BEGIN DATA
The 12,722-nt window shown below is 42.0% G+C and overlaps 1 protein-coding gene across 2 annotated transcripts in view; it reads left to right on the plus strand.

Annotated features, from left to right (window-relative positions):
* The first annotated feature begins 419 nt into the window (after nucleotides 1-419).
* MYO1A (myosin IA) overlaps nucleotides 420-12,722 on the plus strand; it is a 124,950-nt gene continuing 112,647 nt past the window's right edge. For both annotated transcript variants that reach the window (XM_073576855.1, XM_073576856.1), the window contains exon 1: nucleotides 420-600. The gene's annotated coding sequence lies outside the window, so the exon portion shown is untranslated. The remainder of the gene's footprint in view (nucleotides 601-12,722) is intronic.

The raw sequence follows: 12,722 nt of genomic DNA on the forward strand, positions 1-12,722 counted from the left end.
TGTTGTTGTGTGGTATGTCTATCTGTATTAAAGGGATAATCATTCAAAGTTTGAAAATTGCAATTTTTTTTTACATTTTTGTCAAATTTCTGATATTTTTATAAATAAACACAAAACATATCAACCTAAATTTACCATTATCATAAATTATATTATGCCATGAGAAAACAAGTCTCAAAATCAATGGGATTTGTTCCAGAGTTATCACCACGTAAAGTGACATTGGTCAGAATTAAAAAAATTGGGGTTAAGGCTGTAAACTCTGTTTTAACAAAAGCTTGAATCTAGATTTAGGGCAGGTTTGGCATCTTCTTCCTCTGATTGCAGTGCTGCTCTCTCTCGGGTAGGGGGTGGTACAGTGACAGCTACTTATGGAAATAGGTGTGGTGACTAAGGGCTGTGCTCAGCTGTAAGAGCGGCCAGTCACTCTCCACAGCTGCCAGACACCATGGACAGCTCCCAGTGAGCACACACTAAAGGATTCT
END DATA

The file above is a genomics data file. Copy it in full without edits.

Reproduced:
The 12,722-nt window shown below is 42.0% G+C and overlaps 1 protein-coding gene across 2 annotated transcripts in view; it reads left to right on the plus strand.

Annotated features, from left to right (window-relative positions):
* The first annotated feature begins 419 nt into the window (after nucleotides 1-419).
* MYO1A (myosin IA) overlaps nucleotides 420-12,722 on the plus strand; it is a 124,950-nt gene continuing 112,647 nt past the window's right edge. For both annotated transcript variants that reach the window (XM_073576855.1, XM_073576856.1), the window contains exon 1: nucleotides 420-600. The gene's annotated coding sequence lies outside the window, so the exon portion shown is untranslated. The remainder of the gene's footprint in view (nucleotides 601-12,722) is intronic.

The raw sequence follows: 12,722 nt of genomic DNA on the forward strand, positions 1-12,722 counted from the left end.
TGTTGTTGTGTGGTATGTCTATCTGTATTAAAGGGATAATCATTCAAAGTTTGAAAATTGCAATTTTTTTTTACATTTTTGTCAAATTTCTGATATTTTTATAAATAAACACAAAACATATCAACCTAAATTTACCATTATCATAAATTATATTATGCCATGAGAAAACAAGTCTCAAAATCAATGGGATTTGTTCCAGAGTTATCACCACGTAAAGTGACATTGGTCAGAATTAAAAAAATTGGGGTTAAGGCTGTAAACTCTGTTTTAACAAAAGCTTGAATCTAGATTTAGGGCAGGTTTGGCATCTTCTTCCTCTGATTGCAGTGCTGCTCTCTCTCGGGTAGGGGGTGGTACAGTGACAGCTACTTATGGAAATAGGTGTGGTGACTAAGGGCTGTGCTCAGCTGTAAGAGCGGCCAGTCACTCTCCACAGCTGCCAGACACCATGGACAGCTCCCAGTGAGCACACACTAAAGGATTCT